The prospect of flying with a baby and toddlers may be frightening, especially if they’ve never been on an airplane before.
I have four children and have done a lot of airline travel with them, including several international trips.
Through the years I have learned what items are important to pack in the carry-on, and the best activities for kids when flying.
Packing the carryon to keep a baby and young children happy on a plane is a task I have a lot of experience in.
If you’re travelling by plane with a baby or toddler, here are some tips on what to pack (and not pack!) in your carry on bag to tame the chaos, and keep everyone’s sanity intact.
The toddler and older kids enjoy having their own carry on bag too.
When I fly with a baby, I always pack my sling so I can have both hands free and available. Placing baby in a sling at the airport is one of the best practical and safe tips I can recommend.
Limit screen time before your flight, especially in the airport where they can run around a bit, and pull it out at the last possible pre-meltdown second to maximum entertainment value.
Let the novelty of being on an airplane work it’s magic through first.
Consider buying a new movie or show (either DVD or download). Novelty will last longer, even in a new setting. And make sure you have pre-downloaded everything. Not all airplanes have free wifi available.
You’ll also want to invest in kid-sized headphones.
These will work with your portable DVD player, iPad or tablet, smart phone, or headphone jack on the plane’s screen.
They will be much more comfortable and less hassle than trying to use mom or dad’s earbuds.
I recommend over-ear headphones for kids. We’ve used both folding and standard over-ear kids’ headphones. We recommend and use Sound InTone headphones. The folding ones are very convenient for packing in a carryon.
Do NOT buy expensive headphones for young children. They won’t appreciate the sound quality, and trust me – the expensive ones break just as easily.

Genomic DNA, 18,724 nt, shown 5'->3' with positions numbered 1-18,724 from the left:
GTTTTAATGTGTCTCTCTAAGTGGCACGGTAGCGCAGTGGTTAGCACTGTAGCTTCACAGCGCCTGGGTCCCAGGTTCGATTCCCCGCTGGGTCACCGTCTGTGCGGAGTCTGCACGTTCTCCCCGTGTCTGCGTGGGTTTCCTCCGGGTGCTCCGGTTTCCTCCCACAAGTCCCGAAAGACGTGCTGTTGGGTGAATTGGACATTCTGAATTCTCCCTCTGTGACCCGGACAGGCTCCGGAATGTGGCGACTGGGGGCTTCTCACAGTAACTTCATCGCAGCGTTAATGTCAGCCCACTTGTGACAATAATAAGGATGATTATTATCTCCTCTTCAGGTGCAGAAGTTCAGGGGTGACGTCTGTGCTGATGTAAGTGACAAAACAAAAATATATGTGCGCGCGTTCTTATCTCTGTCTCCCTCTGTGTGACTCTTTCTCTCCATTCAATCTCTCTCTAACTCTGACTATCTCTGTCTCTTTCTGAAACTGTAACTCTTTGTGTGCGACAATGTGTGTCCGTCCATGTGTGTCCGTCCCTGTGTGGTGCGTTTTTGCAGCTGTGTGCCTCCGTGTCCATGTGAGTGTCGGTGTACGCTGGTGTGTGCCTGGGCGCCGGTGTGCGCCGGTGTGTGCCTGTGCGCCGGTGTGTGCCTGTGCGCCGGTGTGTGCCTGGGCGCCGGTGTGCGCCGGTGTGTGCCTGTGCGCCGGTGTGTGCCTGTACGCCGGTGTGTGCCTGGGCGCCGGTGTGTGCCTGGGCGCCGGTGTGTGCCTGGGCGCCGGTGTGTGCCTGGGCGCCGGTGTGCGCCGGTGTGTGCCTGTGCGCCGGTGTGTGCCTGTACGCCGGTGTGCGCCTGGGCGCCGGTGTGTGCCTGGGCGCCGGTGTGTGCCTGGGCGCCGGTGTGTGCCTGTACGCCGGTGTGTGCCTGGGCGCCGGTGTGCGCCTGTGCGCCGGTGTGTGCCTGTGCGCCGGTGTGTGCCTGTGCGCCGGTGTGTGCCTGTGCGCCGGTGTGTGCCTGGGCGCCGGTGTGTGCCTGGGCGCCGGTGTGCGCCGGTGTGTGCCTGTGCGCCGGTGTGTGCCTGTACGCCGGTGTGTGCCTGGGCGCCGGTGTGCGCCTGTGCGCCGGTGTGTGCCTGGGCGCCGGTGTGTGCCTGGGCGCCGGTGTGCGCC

For the adults, noise cancelling earbuds are always a good choice!
Airports, and some airplanes, have charging ports, but you definitely want back up.
I’ve been using the Anker Portable Charger for over 2 years and it still works great. The USB port accepts any charging cord with a USB on one end, and the portability can’t be beat.
Size Matters. When choosing toys to bring, consider how much space they will take up versus how much time your kids will spend playing with them.
My kids like to pick a few small toys such as matchbox cars, princesses and plastic dinosaurs or animals – we like Wild Republic Nature tubes. I let them fill a small bag with toys.
They can play with these toys on a play mat (read next item) on the tray table on the airplane, their laps in a car, the carpet in the airport, or wherever.
We never bring baby toys. They take up too much room for the amount of attention a baby pays them. The baby is happy to chew on basically whatever we give him. A favorite lovey and a larger toy belonging to his older siblings is good enough.
One toy that we always get good use out of while flying is a travel-sized magnetic doodle board. Fun for anyone over age 1. The kids like to give ideas for mom and dad to draw, then laugh and erase it, and do it again. You can use it for tic tac toe, Pictionary, to practice letter writing, and more.